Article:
On the Darkness of Randomness


So I’ve discovered something a bit unsettling, with the recent spike in traffic my Underviewed project has gotten lately. Some of the videos being discovered, and subsequently passed around, are graphic videos. Things that involve disturbing and oftentimes violent content.

I’ve seen such things before, on occasion. The nature of the Underviewed site is that it’s searching for videos with generic filenames in the title – videos that, because of these obscure titles, have received very few views.

In the YouTube Data API that I use, I make my searches using the safeSearch parameter in the hopes to block any offensive/graphic content. But YouTube can only block the content it’s aware of, and with these lesser-seen videos… people simply haven’t reported them yet.

I’ve seen a few things that, honestly, I’d love to un-see. And I can’t. Animal cruelty, through dog fights and cock fights. Videos of people dying, either by their own hand or by others. Other things that… I’ll just spare you the details.

I flag the problematic things I see, in the hopes that YouTube will review and remove them.

But lately – I’ve seen a few links being shared on Twitter that point to some really bad videos. Graphic stuff that really shouldn’t be online, let alone shared. And people found them through my site.

What this means for me is that, at a top level, I’m now having to click through and see if they are problematic videos. And if they are, I report them to YouTube. But this also means that I have to watch at least some small part of the terribleness, before I can report it.

More than that, the feeling I get when I see these links being shared just makes my stomach drop. Sure, I didn’t create these videos and I didn’t post them up… but people are finding and sharing them through my work. My code, in some way, is making this possible.

I began to worry that the bulk of the traffic coming to the site was from people either sharing or looking for violent/disturbing videos. For the most part, I haven’t seen any one video stand out – most are arriving at the home page, and spending time there. But the recent surge in traffic has gotten me concerned, and wondering about the site/project.

Underviewed is, ultimately, a random thing. It’s not searching for violent videos, in the same way that it’s not searching for clips of Little League practice. At its heart, it’s really a toss of the coin – each and every time.

Oftentimes the user will interact with your product in ways you didn’t intend. And perhaps this is one of those instances. But I found myself wondering: Do I want to be the guy who’s responsible for promoting violent/gory videos across the Internet?

There are terrible people, doing terrible things all the time. The world doesn’t need my help in spreading awful images. When I imagine my work, my code, helping to promote that sort of thing… I seriously considered shutting the whole site down.

But the randomness of the site (and the videos it finds) makes other moments of joy and discovery possible. Serendipitous moments that are truly life-affirming. To this day, one of my favorite videos I found through the site is the one with these two guys on a slingshot. The look on the older man’s face, and the laughter from his friend… it’s just so fantastic. It’s fear and joy and I love that I’m able to share in this moment. A moment I would have otherwise never have been able to see, were it not for this site.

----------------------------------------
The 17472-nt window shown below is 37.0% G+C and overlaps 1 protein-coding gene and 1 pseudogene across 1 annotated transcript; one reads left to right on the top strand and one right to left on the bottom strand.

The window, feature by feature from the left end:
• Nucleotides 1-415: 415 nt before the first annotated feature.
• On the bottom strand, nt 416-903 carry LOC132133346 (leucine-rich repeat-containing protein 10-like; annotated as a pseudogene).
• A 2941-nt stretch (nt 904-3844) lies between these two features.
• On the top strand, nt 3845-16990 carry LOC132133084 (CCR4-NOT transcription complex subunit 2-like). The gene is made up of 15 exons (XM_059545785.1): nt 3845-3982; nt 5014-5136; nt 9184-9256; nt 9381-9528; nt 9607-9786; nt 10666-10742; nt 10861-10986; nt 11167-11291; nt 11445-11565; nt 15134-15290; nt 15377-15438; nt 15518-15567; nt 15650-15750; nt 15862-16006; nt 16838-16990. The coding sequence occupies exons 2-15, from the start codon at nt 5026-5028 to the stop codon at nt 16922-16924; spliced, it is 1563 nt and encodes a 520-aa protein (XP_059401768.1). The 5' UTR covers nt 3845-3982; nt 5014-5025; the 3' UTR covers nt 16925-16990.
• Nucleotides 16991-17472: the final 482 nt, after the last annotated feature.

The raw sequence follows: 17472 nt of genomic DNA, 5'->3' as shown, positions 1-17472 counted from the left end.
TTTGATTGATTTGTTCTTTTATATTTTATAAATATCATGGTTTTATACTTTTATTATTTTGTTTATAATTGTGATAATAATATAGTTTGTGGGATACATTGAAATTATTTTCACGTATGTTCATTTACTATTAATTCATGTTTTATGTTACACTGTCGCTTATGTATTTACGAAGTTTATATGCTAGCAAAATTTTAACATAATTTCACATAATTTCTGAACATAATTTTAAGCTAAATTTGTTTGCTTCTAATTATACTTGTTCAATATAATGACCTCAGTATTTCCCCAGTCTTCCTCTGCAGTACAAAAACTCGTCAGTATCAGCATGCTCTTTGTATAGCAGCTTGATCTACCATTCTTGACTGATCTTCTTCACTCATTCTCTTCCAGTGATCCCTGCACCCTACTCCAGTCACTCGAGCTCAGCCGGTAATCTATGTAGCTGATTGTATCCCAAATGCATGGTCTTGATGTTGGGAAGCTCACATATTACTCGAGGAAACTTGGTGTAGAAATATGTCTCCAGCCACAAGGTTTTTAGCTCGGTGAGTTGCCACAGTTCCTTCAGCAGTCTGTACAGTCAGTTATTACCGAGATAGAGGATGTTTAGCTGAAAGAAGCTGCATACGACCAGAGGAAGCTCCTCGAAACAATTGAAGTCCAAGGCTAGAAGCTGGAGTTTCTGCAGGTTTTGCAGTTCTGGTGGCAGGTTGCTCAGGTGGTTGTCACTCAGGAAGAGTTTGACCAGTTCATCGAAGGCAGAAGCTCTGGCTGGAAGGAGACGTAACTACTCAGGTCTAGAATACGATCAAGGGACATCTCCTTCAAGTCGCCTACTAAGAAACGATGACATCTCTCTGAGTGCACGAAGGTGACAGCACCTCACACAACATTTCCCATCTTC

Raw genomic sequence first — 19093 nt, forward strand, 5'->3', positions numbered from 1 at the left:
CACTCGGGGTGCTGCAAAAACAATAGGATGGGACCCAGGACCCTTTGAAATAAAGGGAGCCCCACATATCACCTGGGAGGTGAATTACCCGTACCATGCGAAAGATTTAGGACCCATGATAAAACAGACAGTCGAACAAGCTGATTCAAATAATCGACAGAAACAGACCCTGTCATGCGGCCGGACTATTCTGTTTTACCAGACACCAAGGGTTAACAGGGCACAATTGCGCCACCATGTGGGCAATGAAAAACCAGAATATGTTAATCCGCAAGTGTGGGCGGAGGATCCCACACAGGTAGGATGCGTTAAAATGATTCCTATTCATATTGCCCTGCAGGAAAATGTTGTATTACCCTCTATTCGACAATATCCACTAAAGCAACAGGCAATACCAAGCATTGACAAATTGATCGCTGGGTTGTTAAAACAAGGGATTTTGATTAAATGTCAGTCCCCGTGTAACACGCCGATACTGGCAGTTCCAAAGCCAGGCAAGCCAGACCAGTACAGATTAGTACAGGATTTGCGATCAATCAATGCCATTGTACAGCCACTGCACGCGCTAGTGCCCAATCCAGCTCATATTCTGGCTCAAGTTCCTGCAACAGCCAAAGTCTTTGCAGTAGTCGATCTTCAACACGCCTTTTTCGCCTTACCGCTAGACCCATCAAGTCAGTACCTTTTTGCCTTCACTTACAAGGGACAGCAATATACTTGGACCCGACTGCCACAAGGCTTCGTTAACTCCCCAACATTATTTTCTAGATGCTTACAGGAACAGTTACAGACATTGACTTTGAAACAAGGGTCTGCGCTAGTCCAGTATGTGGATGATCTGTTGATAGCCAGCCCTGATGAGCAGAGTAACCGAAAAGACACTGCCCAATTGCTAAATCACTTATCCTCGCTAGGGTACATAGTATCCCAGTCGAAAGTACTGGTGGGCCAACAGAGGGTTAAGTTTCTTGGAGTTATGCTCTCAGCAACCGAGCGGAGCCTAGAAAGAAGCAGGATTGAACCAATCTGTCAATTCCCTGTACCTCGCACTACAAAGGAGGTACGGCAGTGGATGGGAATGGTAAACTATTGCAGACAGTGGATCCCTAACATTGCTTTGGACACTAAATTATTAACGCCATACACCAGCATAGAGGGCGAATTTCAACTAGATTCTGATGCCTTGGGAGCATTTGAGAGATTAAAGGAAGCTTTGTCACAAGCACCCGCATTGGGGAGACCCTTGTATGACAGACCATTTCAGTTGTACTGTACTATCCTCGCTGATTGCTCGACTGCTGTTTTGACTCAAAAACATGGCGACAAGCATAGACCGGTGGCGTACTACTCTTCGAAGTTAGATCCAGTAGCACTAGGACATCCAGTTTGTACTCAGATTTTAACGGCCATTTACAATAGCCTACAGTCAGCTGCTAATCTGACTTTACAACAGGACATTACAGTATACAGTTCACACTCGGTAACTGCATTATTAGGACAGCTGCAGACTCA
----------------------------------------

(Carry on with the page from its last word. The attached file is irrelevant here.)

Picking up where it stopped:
I stopped updating the Facebook page and Twitter account a few months ago, mostly because it was becoming very time-consuming to maintain. But after this weekend, seeing so many negative videos emerge… I’ve decided to pick up the accounts and start sharing again.

I’m doing this because I don’t like the videos I’m seeing being passed around. And I don’t want this site to become some kind of dark and terrible place where people come to see dark and terrible things.

I’ve shared a long list of wonderful videos that I’ve found, and those videos embody what I want people to experience through the site: discovery and delight, serendipity and wonder.

I want people to be able to see this awesome rooftop karaoke session. I want them to be amazed when Batman defeats the Joker with silly string. I want them to admire this guy’s sweet driving skills, and to try to figure out just what in the hell these guys are doing staring at this fluffy-footed bird.

For now, I’m telling myself that the chances for discovering bad content is as low as it’s always been. And that there’s a sharp rise in those videos because of the uptick in traffic. And that it’ll die down.

For now, I’m going to pick up the Twitter and Facebook accounts, and try to show the world that I’d like to see through the videos that I select.

I desperately want my project, and my work, to serve as a way to bring more happiness and delight into the world. I want the discovery process on Underviewed to be a positive one, despite the fact that it’s all ultimately a little random.

I want people to choose the positive videos over the violent ones because I want a world where people opt for the positive videos over the violent ones. I know that through the code I wrote, it’s all random what you might get. And randomness doesn’t care about happiness or discovery or joy.

But I do. And I’m hoping you do too.

[CC photo via jacobfg]

Related:
Underviewed Getting Overviewed
Underviewed: Searching YouTube Using Default Video File Names

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